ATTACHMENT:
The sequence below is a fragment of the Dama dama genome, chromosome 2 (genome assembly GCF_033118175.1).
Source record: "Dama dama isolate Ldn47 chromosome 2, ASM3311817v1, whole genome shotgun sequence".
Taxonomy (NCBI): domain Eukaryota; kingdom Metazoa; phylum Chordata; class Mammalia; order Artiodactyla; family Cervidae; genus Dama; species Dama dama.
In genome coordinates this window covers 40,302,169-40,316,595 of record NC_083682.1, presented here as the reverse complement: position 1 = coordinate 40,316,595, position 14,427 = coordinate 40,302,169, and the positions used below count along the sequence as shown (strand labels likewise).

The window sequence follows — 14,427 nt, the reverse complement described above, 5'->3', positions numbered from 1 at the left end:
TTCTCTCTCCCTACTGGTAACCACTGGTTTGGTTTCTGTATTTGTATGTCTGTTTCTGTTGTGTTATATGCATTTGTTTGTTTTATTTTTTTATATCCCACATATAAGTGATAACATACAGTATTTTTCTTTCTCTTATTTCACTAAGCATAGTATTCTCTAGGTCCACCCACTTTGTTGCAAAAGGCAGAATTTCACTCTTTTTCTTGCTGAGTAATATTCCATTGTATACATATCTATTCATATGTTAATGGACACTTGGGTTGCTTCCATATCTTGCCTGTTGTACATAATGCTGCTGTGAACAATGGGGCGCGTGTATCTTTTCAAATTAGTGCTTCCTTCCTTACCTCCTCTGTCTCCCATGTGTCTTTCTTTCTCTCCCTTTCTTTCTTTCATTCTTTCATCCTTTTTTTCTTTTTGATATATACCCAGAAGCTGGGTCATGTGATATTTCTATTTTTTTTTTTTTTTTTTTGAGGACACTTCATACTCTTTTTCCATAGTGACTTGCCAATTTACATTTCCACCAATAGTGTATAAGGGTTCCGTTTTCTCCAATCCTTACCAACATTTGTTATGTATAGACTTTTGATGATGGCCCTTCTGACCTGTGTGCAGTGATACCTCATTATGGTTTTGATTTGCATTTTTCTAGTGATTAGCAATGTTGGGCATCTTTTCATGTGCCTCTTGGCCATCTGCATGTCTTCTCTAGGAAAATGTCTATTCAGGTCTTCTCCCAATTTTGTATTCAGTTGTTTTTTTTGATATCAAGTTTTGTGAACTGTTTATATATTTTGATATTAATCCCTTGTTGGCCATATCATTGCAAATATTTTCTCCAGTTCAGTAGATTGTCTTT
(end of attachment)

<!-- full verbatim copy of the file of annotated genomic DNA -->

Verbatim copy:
The sequence below is a fragment of the Dama dama genome, chromosome 2 (genome assembly GCF_033118175.1).
Source record: "Dama dama isolate Ldn47 chromosome 2, ASM3311817v1, whole genome shotgun sequence".
Taxonomy (NCBI): domain Eukaryota; kingdom Metazoa; phylum Chordata; class Mammalia; order Artiodactyla; family Cervidae; genus Dama; species Dama dama.
In genome coordinates this window covers 40,302,169-40,316,595 of record NC_083682.1, presented here as the reverse complement: position 1 = coordinate 40,316,595, position 14,427 = coordinate 40,302,169, and the positions used below count along the sequence as shown (strand labels likewise).

The window sequence follows — 14,427 nt, the reverse complement described above, 5'->3', positions numbered from 1 at the left end:
TTCTCTCTCCCTACTGGTAACCACTGGTTTGGTTTCTGTATTTGTATGTCTGTTTCTGTTGTGTTATATGCATTTGTTTGTTTTATTTTTTTATATCCCACATATAAGTGATAACATACAGTATTTTTCTTTCTCTTATTTCACTAAGCATAGTATTCTCTAGGTCCACCCACTTTGTTGCAAAAGGCAGAATTTCACTCTTTTTCTTGCTGAGTAATATTCCATTGTATACATATCTATTCATATGTTAATGGACACTTGGGTTGCTTCCATATCTTGCCTGTTGTACATAATGCTGCTGTGAACAATGGGGCGCGTGTATCTTTTCAAATTAGTGCTTCCTTCCTTACCTCCTCTGTCTCCCATGTGTCTTTCTTTCTCTCCCTTTCTTTCTTTCATTCTTTCATCCTTTTTTTCTTTTTGATATATACCCAGAAGCTGGGTCATGTGATATTTCTATTTTTTTTTTTTTTTTTTTGAGGACACTTCATACTCTTTTTCCATAGTGACTTGCCAATTTACATTTCCACCAATAGTGTATAAGGGTTCCGTTTTCTCCAATCCTTACCAACATTTGTTATGTATAGACTTTTGATGATGGCCCTTCTGACCTGTGTGCAGTGATACCTCATTATGGTTTTGATTTGCATTTTTCTAGTGATTAGCAATGTTGGGCATCTTTTCATGTGCCTCTTGGCCATCTGCATGTCTTCTCTAGGAAAATGTCTATTCAGGTCTTCTCCCAATTTTGTATTCAGTTGTTTTTTTTGATATCAAGTTTTGTGAACTGTTTATATATTTTGATATTAATCCCTTGTTGGCCATATCATTGCAAATATTTTCTCCAGTTCAGTAGATTGTCTTT